does juicing really work?
or is it a waste of time because you should eat them?
- AvalonLv 78 years agoBest answer
Juices are concentrated forms of the nutrients contained in the fruit and vegetables. The nutrients are extracted from the fibre a job normally conducted by your digestive system. It would be impractical to consume the same amount of vitamins and minerals from the whole raw produce - 1 cup of carrot juice will give you the same nutrients as 4 cups of raw chopped carrots. You'd need to eat 1lb of raw celery to equal 1 cup of it's juice.
You can mix juices to get optimum nutrients and because it's in liquid form they are absorbed straight away.
So yes juicing does really workSource(s): " The Juice Book" by Gwyneth Dover
- CrazybirdLv 68 years ago
Juicing does do what it says. You get the same amounts of nutients say, as if you ate 10 carrots (which most people could not do) in a glass of home made carrot juice. It condenses down the nutrients in any judicable fruit or vegetable, allowing you to get tons of nutrients without eating more produce than you physically can.
However, juicing isn't practical for most people to be doing all the time. A juicer has multiple parts and takes a good 10 minutes after every use just to clean. Beyond that, it is far more expensive to buy the amounts of produce you will need for fresh juice every day than to buy organic juice in bottles at the store. For most types of produce, expect to need about 2lbs of produce for each glass of juice. It can add up fast! You also have to remove rinds and chop up the fruit before putting it in the juicer, which is time consuming. Then, there is also the fact the juice does not keep for very long, and it must be consumed within a day, or it will go bad. So while having a juicer is a nice thing when you want a special juice not available in stores, it's otherwise a big, expensive pain in the butt.Source(s): Bought a juicer, and was VERY disappointed in how inefficient it was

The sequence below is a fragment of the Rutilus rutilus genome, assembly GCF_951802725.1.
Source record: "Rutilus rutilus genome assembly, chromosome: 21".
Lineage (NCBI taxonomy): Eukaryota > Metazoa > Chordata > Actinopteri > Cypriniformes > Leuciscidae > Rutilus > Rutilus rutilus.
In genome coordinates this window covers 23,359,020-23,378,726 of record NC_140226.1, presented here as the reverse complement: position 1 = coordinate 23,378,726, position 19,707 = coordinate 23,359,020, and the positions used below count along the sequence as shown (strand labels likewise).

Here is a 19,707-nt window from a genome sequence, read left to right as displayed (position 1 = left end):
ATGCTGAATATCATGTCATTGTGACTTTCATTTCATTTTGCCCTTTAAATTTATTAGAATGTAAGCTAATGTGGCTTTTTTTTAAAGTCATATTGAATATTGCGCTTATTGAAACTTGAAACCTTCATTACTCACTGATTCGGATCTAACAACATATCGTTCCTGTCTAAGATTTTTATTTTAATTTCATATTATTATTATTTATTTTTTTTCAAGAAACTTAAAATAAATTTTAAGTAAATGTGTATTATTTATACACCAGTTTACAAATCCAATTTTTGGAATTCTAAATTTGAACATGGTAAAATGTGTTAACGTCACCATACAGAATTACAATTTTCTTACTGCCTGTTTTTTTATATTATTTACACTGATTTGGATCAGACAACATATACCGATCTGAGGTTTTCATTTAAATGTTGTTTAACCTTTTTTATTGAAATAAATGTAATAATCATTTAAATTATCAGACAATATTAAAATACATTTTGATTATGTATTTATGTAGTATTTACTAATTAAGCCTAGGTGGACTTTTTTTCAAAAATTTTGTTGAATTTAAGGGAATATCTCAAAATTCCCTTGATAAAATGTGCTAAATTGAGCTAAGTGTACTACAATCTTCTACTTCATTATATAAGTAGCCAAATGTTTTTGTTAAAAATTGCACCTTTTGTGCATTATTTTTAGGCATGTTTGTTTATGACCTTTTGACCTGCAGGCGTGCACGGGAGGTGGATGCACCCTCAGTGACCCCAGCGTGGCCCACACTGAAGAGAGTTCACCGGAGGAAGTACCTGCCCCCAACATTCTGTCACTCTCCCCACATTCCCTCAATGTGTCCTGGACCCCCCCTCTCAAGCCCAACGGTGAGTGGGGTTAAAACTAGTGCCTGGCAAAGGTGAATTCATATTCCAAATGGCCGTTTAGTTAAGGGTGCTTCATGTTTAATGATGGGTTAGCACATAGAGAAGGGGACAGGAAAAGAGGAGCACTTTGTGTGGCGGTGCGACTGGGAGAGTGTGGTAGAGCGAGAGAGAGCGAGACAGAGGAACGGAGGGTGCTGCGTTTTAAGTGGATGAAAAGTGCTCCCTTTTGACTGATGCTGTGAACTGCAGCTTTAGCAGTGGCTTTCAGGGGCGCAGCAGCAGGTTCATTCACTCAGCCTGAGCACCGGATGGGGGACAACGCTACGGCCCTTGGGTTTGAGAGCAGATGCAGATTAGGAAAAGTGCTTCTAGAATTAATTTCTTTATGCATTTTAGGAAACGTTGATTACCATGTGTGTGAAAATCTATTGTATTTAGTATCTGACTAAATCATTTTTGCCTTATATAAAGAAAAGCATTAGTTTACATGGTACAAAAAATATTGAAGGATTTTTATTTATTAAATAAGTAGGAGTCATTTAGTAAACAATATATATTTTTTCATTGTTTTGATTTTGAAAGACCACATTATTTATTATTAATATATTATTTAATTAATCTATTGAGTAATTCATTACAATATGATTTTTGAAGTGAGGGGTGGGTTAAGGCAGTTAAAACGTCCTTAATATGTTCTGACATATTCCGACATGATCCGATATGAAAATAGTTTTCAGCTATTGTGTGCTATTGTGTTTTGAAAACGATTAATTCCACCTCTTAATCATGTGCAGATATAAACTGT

- 8 years ago
I would suggest to consider drinking smoothies instead.
They have the same advantage (that the cells of the fruits are already broken up, so you get the phytonutrients easier and more effectively) but not the disadvantages (you drink the energy of 2 pounds of apples, which adds a lot of energy to your daily calory consumption).
Also, apart from the water that is contained in the fruit being about the best water you can get - alkaline, healthy, natural, the soft fiber in fruit and vegetables is also the best fiber you can get to aid your digestion and fill your stomach to satiate your appetite - much better than the harsh fiber you can get from oat brans or similar.
So here's what I do every morning ... I put an apple, a pear, some grapes, a banana and whatever other nice fruit happens to be in season in my blender together with water and some deep-frozen spinach or kale (fresh is even better if it is in season) and blend it to pieces. Gives some thermos bottles of delicious green smoothie that I drink in the office instead of eating whatever snacks. Also, cleaning the blender jar takes about 20 seconds - much less than a juicer.Source(s): "Eat to live" by Dr. Joel Fuhrman or http://www.drfuhrman.com/ "The 80/10/10 diet" by Dr. Douglas Graham (great book on raw fruit-based diet) or http://foodnsport.com/ "Green for life" by Victoris Boutenko or http://www.rawfamily.com/
- Hawkeye85Lv 78 years ago
Well I would say no, not long term. It is important to eat roughage to help break down foods and also when you are juicing fruits you are drinking a lot of sugars which is not good for you.
I would just reduce portions or eat healthy if your diet is not as good as you like!!!
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- IslanderLv 78 years ago
Eating whole foods is the healthiest way to get your nutrition. Adding juice to smoothies is fine but juicing should not replace eating whole foods.